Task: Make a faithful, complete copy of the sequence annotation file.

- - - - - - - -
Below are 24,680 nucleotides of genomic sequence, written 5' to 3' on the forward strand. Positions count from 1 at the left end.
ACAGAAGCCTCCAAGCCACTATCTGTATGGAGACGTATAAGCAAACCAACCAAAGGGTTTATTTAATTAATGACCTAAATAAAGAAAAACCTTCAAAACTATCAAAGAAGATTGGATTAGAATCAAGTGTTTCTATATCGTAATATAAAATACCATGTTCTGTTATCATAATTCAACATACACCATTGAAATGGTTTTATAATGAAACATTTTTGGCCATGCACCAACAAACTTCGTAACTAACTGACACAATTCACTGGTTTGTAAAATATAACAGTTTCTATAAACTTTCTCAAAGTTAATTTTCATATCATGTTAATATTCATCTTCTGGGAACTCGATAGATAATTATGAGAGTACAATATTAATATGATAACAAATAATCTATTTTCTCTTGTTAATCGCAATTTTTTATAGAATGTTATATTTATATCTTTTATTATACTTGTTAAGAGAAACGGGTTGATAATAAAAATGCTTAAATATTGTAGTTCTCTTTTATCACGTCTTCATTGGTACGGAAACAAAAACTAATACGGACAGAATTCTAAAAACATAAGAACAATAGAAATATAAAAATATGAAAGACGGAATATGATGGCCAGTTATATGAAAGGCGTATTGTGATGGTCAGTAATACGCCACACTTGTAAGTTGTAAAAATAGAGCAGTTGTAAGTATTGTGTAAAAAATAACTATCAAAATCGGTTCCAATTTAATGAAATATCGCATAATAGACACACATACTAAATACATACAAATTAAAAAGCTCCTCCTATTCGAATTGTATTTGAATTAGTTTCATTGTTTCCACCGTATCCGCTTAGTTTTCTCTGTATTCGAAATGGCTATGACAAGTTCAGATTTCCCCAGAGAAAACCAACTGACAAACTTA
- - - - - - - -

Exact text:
Below are 24,680 nucleotides of genomic sequence, written 5' to 3' on the forward strand. Positions count from 1 at the left end.
ACAGAAGCCTCCAAGCCACTATCTGTATGGAGACGTATAAGCAAACCAACCAAAGGGTTTATTTAATTAATGACCTAAATAAAGAAAAACCTTCAAAACTATCAAAGAAGATTGGATTAGAATCAAGTGTTTCTATATCGTAATATAAAATACCATGTTCTGTTATCATAATTCAACATACACCATTGAAATGGTTTTATAATGAAACATTTTTGGCCATGCACCAACAAACTTCGTAACTAACTGACACAATTCACTGGTTTGTAAAATATAACAGTTTCTATAAACTTTCTCAAAGTTAATTTTCATATCATGTTAATATTCATCTTCTGGGAACTCGATAGATAATTATGAGAGTACAATATTAATATGATAACAAATAATCTATTTTCTCTTGTTAATCGCAATTTTTTATAGAATGTTATATTTATATCTTTTATTATACTTGTTAAGAGAAACGGGTTGATAATAAAAATGCTTAAATATTGTAGTTCTCTTTTATCACGTCTTCATTGGTACGGAAACAAAAACTAATACGGACAGAATTCTAAAAACATAAGAACAATAGAAATATAAAAATATGAAAGACGGAATATGATGGCCAGTTATATGAAAGGCGTATTGTGATGGTCAGTAATACGCCACACTTGTAAGTTGTAAAAATAGAGCAGTTGTAAGTATTGTGTAAAAAATAACTATCAAAATCGGTTCCAATTTAATGAAATATCGCATAATAGACACACATACTAAATACATACAAATTAAAAAGCTCCTCCTATTCGAATTGTATTTGAATTAGTTTCATTGTTTCCACCGTATCCGCTTAGTTTTCTCTGTATTCGAAATGGCTATGACAAGTTCAGATTTCCCCAGAGAAAACCAACTGACAAACTTA